I'm all for open platforms, but you can't force these companies to use them if they don't want to.
Actually, you can, especially when said exclusion creates an unfair advantage in the market in question. Ever heard of the Sherman Anti-Trust Act? That said, there happens to be a mile-wide difference between being able to bring an anti-trust suit to court and actually doing it.
- I saw no other posters at the convention. The poster could have been wildly inappropriate.
A medium size poster, in English, promoting the 2nd ONI volume “Access Controlled” book was removed by the Internet Governance Forum security forces, because of a phrase on it saying:
The first generation of Internet controls consisted largely of building firewalls at key Internet gateways; China's famous “Great Firewall of China” is one of the first national Internet filtering systems.
Just thought I'd clarify.
I wonder what would happen if you 127.0.0.1 the advertising IPs in your hosts file? Conceivably you'd be bricking the box (while breaking the ToS you signed up to, too, no doubt).
You bring up an interesting point about which I've always wondered; how is it legal for a company to change the ToS, and still claim that a customer "signed" it? Are all contracts "update-able" in the same manner? What language would I have to use when writing a contract to reflect that property?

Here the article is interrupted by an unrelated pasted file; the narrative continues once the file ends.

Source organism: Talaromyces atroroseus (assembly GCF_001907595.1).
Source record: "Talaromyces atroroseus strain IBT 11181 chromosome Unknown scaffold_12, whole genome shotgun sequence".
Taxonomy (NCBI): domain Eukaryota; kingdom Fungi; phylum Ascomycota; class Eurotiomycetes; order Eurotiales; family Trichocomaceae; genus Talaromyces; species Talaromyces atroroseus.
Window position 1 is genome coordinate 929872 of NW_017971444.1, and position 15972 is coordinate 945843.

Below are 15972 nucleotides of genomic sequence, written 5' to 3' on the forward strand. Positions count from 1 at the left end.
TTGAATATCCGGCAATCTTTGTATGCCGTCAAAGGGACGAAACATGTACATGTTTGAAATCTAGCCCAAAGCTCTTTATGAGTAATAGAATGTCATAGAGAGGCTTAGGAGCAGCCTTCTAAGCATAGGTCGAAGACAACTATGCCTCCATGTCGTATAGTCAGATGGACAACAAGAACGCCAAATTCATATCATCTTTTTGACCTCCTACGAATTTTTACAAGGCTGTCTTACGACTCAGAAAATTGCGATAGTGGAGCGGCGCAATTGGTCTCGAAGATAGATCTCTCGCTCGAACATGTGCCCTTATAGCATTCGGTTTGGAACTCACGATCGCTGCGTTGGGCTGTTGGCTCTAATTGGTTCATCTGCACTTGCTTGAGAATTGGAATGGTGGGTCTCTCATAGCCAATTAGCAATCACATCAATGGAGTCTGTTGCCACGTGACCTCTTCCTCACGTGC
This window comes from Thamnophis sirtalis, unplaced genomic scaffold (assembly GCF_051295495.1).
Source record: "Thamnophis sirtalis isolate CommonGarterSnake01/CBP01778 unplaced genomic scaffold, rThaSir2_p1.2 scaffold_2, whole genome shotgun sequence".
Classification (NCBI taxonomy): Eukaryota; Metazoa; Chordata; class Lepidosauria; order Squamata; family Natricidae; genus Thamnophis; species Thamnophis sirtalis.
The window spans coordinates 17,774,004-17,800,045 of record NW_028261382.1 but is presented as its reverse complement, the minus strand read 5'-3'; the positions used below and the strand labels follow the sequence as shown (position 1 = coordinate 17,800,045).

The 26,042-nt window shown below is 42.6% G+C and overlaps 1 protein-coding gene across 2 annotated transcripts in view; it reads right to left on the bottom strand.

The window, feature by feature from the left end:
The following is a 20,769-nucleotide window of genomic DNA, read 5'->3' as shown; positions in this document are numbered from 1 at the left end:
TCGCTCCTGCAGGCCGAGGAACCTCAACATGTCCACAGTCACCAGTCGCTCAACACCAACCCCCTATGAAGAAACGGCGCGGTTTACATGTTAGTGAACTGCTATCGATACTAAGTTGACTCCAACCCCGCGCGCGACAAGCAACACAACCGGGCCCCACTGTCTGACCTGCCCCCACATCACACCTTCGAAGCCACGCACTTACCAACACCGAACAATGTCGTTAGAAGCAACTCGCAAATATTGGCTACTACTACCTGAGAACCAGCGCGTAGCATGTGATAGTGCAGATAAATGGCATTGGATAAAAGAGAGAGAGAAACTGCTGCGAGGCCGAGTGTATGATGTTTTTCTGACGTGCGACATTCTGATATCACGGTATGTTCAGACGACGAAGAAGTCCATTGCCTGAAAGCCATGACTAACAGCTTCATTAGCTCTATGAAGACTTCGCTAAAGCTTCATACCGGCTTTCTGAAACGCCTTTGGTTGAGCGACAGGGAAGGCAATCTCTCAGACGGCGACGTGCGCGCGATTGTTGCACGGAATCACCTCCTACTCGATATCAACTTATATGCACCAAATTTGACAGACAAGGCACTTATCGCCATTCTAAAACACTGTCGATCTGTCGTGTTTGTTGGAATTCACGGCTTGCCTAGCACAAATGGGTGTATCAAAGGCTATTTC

I tried that with my work contract once by adding a couple of zeros to the end of the salary field... Unfortunately my paychecks have yet to reflect the change...
Do I sound picky? Perhaps. I have a nice TV at home, and renting movies is very cheap. It is up to the theater to give me a reason to not just stay home.
Sooo, let me get this straight...
Yea, dude, I'd say that's pretty picky... P.S. you can't rent new releases...
Being afraid isn't a crime, nor is it probable cause for a search.
Yet. Remember not so long ago, making a mix tape for a party wasn't a crime either... Now that same action can get you fined into bankruptcy.
Memory fault -- brain fried